Monday, November 10, 2008

November 17, 2008


This is Part XVI in our series on the "PRIDE" Methodologies for IRM. In this edition we provide a description of the concepts and philosophies used in the "PRIDE"-Information Systems Engineering Methodology (ISEM).

The full text for this section can be obtained by clicking: HERE.

NEXT UP: Phase 7 of the "PRIDE"-Information Systems Engineering Methodology (ISEM), Sub-System Test.

If you would like to discuss this with me in more depth, please do not hesitate to send me an e-mail.

Keep the faith!

OUR BRYCE'S LAW OF THE WEEK therefore is...

"Systems are designed by 'explosion' and implemented by 'implosion'."


Friends, be sure to check out our book entitled, "MORPHING INTO THE REAL WORLD - A Handbook for Entering the Work Force" which is a survival guide for young people as they transition into adult life.

Bonnie Wooding, the President of the Toronto Chapter of the International Association of Administrative Professionals (IAAP) said, "Many of our members are just starting their careers and I will be recommending that they read this book, especially Chapter 3, Professional Development - a primer for business skills and filled with basic common sense advice that is simple, easy to follow and extraordinarily practical; and Chapter 5, Do’s and Don’ts of the Workplace, an excellent resource for those questions you are too embarrassed to ask for fear of looking foolish."

The Miami Hurricane recently reviewed it (10/22/2007) and said,

"the abundance of information the book provides is a good start for anyone about to take the first step into the real world. Though the concept of adulthood may seem intimidating, it's comforting to know that someone has at least written a guidebook for it."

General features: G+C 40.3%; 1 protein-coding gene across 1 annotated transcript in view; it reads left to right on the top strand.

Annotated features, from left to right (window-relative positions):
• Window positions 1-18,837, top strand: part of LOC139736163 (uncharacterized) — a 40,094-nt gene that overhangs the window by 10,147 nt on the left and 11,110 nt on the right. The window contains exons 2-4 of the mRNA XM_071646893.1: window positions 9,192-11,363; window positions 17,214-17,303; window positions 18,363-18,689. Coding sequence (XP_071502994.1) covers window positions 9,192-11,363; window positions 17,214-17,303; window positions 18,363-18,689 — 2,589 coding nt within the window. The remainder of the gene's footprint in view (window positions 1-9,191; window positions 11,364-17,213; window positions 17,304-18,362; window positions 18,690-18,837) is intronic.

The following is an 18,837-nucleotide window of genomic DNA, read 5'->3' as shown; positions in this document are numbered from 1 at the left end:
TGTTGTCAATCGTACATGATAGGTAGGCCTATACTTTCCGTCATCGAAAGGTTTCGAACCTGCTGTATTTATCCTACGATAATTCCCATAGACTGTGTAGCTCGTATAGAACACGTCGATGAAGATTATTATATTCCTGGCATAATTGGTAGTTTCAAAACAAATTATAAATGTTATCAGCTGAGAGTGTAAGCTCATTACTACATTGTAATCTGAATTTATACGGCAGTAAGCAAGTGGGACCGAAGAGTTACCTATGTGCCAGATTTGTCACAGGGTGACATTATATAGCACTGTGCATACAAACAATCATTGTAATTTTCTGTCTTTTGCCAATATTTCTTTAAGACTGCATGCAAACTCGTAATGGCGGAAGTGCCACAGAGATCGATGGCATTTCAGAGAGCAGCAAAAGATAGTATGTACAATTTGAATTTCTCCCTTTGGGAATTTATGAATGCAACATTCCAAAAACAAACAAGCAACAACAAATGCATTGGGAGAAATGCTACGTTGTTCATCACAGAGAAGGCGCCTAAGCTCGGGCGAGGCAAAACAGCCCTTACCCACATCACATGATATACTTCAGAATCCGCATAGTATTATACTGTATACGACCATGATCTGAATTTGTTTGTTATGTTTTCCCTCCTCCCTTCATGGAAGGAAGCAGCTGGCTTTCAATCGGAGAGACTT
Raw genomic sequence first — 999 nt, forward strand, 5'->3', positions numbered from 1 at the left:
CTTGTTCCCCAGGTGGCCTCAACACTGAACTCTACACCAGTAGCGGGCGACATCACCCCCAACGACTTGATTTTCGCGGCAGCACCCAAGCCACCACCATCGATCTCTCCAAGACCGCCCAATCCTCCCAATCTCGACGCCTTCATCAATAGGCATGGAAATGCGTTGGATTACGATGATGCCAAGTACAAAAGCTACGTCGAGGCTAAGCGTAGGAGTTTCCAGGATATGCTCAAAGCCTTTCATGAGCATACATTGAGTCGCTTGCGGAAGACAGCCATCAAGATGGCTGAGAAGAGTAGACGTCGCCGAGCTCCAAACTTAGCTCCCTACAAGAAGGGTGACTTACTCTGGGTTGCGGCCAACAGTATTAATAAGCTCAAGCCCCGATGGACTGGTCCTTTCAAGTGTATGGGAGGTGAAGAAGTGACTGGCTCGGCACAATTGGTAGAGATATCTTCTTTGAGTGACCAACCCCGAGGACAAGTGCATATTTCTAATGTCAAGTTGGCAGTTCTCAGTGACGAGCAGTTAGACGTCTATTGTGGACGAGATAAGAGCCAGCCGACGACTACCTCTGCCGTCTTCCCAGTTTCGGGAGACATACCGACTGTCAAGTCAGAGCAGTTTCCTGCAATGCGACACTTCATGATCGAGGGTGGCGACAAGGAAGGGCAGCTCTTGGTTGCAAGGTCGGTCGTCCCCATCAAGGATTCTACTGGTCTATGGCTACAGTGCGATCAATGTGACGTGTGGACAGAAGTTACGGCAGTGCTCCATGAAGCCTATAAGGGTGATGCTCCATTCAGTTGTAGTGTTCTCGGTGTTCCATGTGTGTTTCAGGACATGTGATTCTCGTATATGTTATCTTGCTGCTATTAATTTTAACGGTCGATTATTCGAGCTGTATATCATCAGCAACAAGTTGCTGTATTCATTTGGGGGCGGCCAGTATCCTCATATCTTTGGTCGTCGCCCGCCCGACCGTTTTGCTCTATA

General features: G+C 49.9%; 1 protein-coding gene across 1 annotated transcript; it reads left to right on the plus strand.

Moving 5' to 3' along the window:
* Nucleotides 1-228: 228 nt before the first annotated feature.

Reviewer Bill Petrey praised it by saying, "Every young person entering the workplace for the first time should be given a copy of this book."

The book includes chapters to describe how a young person should organize themselves, how to adapt to the corporate culture, develop their career, and improve themselves professionally and socially. Basically, its 208 pages of good sound advice to jump start the young person into the work force. Corporate Human Resource departments will also find this book useful for setting new hires on the right track in their career. It not only reinforces the many formal rules as contained in corporate policy manuals, but also includes the subtle unwritten rules we must all observe while working with others. The book lists for $25 and can be ordered online through MBA or your local book store. Complementing the book is a one day seminar of the same name which can be purchased separately for $4,000.00 (U.S.) plus instructor travel expenses. For more information on both the book and the seminar, visit our corporate web site at: